There might be a difference in tracking rate between the center and the edges, but eyeballing either of these charts isn't enough to confirm that. I ran another logit regression, using Home Run Tracker's velocity as the independent variable, and it was entirely insignificant in predicting Statcast tracking (z-score of .5). I also ran a logit using the distance from the mean Home Run Tracker velocity as the independent variable to look for evidence that Statcast was worse at tracking balls at the extremes, but that was even less significant (z-score of .2). Unfortunately, the Home Run Tracker data doesn't allow for any statements about Statcast's efficacy at tracking balls of certain velocities. As a last-ditch attempt to arrive at some conclusion, I checked for a meaningful difference in Statcast tracking rates among home runs of different elevations, and again found nothing, with a final logit giving a z-score of .5.
This analysis may have raised more questions than it answered. It's now obvious that Statcast is recording a biased sample of balls in play, but why it's doing so is not. There are few other patterns to be found, with about 7 of every 10 balls in play being recorded regardless of pitch velocity or type. Whatever is behind the bias isn't going away with time either, as the gap between recorded and unrecorded wOBA has been mostly consistent.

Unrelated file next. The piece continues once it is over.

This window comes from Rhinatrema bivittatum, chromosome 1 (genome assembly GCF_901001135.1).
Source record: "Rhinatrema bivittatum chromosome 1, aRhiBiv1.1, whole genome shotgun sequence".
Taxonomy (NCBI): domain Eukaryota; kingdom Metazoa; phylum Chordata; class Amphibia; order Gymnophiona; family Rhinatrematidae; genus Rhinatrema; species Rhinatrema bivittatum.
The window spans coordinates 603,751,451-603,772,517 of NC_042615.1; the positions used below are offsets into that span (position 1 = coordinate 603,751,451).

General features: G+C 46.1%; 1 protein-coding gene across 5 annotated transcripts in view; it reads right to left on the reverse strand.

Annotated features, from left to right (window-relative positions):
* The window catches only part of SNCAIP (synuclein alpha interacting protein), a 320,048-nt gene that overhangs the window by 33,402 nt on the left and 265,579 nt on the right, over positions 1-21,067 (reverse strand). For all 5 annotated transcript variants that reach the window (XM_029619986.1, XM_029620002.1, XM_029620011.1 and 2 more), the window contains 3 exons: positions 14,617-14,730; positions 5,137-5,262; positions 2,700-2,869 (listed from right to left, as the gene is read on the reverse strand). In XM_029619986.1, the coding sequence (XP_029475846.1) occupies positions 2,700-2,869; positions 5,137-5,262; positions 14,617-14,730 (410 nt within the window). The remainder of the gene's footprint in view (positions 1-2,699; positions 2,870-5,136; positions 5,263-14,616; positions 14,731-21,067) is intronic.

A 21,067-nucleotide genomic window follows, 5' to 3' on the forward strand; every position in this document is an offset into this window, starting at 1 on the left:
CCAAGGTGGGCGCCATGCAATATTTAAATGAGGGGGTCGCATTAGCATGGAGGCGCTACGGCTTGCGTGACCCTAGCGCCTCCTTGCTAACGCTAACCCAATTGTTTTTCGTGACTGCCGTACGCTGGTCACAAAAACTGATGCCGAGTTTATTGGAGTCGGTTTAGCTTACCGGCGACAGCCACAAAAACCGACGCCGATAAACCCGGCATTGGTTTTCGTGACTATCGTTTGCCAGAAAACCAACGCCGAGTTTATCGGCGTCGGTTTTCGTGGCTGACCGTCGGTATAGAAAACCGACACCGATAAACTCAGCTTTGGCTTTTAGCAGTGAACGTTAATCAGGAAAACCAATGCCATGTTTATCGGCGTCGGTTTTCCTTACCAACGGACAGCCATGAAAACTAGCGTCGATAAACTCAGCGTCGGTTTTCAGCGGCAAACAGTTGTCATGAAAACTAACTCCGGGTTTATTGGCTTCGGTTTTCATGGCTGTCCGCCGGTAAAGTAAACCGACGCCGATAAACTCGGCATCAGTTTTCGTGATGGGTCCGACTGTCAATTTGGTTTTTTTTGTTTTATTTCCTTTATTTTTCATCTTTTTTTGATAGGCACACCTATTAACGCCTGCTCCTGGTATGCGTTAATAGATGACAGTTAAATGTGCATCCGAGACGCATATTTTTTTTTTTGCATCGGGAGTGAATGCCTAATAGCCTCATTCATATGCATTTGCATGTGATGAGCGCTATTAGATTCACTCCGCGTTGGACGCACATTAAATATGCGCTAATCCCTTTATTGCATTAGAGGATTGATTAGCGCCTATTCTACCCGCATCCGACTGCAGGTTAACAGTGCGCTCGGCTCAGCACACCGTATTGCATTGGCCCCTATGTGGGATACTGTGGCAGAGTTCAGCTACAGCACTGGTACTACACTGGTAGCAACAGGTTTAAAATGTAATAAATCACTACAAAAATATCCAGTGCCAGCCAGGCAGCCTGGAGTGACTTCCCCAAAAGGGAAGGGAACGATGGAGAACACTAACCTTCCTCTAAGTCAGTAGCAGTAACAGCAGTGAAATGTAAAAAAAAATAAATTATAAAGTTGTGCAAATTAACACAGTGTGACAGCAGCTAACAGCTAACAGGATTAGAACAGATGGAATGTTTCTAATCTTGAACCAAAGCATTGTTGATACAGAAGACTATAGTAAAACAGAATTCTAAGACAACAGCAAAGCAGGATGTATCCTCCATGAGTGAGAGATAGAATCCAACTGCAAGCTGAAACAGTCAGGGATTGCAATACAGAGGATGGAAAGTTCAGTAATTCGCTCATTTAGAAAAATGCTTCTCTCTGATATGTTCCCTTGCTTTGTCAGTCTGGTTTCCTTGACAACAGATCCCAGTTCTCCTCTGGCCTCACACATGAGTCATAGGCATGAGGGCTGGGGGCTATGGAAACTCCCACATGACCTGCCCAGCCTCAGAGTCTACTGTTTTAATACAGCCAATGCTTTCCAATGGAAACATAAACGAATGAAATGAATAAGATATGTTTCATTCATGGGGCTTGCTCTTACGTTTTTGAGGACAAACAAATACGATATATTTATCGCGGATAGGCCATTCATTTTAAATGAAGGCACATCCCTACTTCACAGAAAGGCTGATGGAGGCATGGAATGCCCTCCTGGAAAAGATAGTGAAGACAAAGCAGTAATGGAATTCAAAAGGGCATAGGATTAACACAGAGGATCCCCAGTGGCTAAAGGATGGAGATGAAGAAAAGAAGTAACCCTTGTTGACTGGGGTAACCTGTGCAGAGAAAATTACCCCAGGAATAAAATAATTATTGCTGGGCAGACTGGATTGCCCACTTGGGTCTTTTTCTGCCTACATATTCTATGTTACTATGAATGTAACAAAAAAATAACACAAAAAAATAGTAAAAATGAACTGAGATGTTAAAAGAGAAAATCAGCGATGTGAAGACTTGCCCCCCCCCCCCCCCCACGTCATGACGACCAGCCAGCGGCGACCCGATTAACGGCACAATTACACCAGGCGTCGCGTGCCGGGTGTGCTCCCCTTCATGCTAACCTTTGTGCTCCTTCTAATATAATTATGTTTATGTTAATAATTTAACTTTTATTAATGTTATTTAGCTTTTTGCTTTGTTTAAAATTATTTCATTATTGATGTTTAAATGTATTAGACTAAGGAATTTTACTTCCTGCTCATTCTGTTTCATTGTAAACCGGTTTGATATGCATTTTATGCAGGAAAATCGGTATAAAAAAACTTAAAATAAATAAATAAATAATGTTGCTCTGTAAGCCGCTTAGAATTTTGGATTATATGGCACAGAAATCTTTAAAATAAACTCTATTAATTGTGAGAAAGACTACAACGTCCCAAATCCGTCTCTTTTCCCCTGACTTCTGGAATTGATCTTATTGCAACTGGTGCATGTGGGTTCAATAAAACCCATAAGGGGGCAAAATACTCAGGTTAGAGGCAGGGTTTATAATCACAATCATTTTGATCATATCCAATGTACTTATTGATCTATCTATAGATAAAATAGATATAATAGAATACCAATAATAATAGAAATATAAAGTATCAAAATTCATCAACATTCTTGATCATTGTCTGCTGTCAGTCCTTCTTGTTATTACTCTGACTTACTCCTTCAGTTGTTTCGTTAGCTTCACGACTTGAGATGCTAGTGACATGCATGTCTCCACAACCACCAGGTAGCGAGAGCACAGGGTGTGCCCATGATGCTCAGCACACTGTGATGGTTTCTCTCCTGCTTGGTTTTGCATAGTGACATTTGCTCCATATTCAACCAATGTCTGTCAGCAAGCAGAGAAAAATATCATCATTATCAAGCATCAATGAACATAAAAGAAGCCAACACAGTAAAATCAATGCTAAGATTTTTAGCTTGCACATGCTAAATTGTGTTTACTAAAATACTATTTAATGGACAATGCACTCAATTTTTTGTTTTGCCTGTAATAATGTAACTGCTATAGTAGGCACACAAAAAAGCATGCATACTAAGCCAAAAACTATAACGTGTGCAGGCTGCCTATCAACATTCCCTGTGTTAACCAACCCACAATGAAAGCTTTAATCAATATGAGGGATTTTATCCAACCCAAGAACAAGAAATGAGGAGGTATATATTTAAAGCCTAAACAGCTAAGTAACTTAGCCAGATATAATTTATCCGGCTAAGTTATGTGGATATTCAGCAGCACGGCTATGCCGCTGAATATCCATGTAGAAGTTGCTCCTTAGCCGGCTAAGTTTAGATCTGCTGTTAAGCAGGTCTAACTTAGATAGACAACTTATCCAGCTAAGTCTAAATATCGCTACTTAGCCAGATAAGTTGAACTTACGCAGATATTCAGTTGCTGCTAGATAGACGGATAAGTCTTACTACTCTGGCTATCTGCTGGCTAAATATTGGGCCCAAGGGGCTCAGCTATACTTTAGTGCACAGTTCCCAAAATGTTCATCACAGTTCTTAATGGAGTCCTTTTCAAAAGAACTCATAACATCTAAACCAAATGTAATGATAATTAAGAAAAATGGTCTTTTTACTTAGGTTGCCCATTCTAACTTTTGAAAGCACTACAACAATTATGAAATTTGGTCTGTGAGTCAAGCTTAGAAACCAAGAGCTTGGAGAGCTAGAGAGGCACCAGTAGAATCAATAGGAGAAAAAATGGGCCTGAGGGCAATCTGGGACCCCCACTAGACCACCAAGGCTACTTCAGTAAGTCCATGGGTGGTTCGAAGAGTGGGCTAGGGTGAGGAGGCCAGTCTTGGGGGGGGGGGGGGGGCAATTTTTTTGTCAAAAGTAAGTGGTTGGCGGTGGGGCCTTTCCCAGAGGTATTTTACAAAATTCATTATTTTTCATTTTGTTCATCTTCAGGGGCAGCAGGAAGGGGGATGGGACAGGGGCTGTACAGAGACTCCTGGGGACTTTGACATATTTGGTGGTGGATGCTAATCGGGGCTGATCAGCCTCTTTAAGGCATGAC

It's easy to look at this and be somewhat frustrated, given the lofty rhetoric that was tossed around when Statcast was first unveiled, but it's important to remember exactly what's being discussed, and just how complicated a system this is. Statcast is still picking up the majority of balls in play, and there's no reason to doubt the accuracy of the measurements it's giving for those balls, which is an amazing, amazing thing.
The frequent comparison is to 2007 PITCHf/x -- cool but unreliable -- and while that seems accurate, it's worth keeping in mind what PITCHf/x became, and the degree to which it changed baseball analysis. Is the data from Statcast ready for rigorous, earthshaking studies and analysis? No, probably not; as this article makes clear, it still needs major improvements. Any study which makes major use of Statcast data should be treated as exploratory and in need of replication as soon as complete data is released. But Statcast is already communicating things that have never been communicated before. Be excited about its current, incomplete form, and excited about what it may become when it gets those improvements.
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Henry Druschel is a Contributor at Beyond the Box Score. You can follow him on Twitter at @henrydruschel.